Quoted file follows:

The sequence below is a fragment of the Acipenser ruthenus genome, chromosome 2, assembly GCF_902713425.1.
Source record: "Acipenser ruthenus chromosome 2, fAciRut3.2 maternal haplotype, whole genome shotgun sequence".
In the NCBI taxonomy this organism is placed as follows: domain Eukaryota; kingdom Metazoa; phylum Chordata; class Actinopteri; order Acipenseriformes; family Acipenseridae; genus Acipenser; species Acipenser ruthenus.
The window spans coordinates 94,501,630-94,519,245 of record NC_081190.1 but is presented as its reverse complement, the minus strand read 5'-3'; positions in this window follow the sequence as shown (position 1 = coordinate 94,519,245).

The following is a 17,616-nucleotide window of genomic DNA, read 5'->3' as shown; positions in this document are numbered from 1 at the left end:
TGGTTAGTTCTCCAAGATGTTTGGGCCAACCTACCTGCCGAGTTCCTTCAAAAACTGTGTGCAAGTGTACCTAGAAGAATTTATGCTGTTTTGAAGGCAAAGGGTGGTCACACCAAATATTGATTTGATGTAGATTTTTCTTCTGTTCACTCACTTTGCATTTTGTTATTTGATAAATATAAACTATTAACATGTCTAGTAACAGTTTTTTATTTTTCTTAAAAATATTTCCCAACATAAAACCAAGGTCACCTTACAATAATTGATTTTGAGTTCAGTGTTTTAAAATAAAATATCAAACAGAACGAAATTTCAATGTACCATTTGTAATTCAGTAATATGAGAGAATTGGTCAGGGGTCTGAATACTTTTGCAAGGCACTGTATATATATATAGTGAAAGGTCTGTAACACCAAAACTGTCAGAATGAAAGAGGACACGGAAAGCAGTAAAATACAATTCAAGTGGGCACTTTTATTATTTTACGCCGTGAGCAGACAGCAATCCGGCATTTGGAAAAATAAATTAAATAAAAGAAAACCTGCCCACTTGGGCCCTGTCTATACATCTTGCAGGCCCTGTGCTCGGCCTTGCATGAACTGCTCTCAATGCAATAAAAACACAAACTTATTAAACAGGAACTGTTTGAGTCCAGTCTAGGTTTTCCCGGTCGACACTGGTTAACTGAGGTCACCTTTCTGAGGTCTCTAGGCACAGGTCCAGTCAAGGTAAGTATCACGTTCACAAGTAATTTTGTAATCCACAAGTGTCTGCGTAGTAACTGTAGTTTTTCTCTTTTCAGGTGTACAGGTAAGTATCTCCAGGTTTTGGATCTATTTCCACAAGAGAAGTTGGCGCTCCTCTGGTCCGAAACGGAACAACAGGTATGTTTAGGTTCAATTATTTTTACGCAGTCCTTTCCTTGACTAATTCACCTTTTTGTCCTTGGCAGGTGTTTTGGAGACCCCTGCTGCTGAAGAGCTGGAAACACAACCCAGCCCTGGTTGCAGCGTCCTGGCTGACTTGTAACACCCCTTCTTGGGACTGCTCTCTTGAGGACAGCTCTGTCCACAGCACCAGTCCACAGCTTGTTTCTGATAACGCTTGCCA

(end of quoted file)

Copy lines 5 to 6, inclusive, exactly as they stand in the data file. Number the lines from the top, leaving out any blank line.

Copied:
The following is a 17,616-nucleotide window of genomic DNA, read 5'->3' as shown; positions in this document are numbered from 1 at the left end:
TGGTTAGTTCTCCAAGATGTTTGGGCCAACCTACCTGCCGAGTTCCTTCAAAAACTGTGTGCAAGTGTACCTAGAAGAATTTATGCTGTTTTGAAGGCAAAGGGTGGTCACACCAAATATTGATTTGATGTAGATTTTTCTTCTGTTCACTCACTTTGCATTTTGTTATTTGATAAATATAAACTATTAACATGTCTAGTAACAGTTTTTTATTTTTCTTAAAAATATTTCCCAACATAAAACCAAGGTCACCTTACAATAATTGATTTTGAGTTCAGTGTTTTAAAATAAAATATCAAACAGAACGAAATTTCAATGTACCATTTGTAATTCAGTAATATGAGAGAATTGGTCAGGGGTCTGAATACTTTTGCAAGGCACTGTATATATATATAGTGAAAGGTCTGTAACACCAAAACTGTCAGAATGAAAGAGGACACGGAAAGCAGTAAAATACAATTCAAGTGGGCACTTTTATTATTTTACGCCGTGAGCAGACAGCAATCCGGCATTTGGAAAAATAAATTAAATAAAAGAAAACCTGCCCACTTGGGCCCTGTCTATACATCTTGCAGGCCCTGTGCTCGGCCTTGCATGAACTGCTCTCAATGCAATAAAAACACAAACTTATTAAACAGGAACTGTTTGAGTCCAGTCTAGGTTTTCCCGGTCGACACTGGTTAACTGAGGTCACCTTTCTGAGGTCTCTAGGCACAGGTCCAGTCAAGGTAAGTATCACGTTCACAAGTAATTTTGTAATCCACAAGTGTCTGCGTAGTAACTGTAGTTTTTCTCTTTTCAGGTGTACAGGTAAGTATCTCCAGGTTTTGGATCTATTTCCACAAGAGAAGTTGGCGCTCCTCTGGTCCGAAACGGAACAACAGGTATGTTTAGGTTCAATTATTTTTACGCAGTCCTTTCCTTGACTAATTCACCTTTTTGTCCTTGGCAGGTGTTTTGGAGACCCCTGCTGCTGAAGAGCTGGAAACACAACCCAGCCCTGGTTGCAGCGTCCTGGCTGACTTGTAACACCCCTTCTTGGGACTGCTCTCTTGAGGACAGCTCTGTCCACAGCACCAGTCCACAGCTTGTTTCTGATAACGCTTGCCA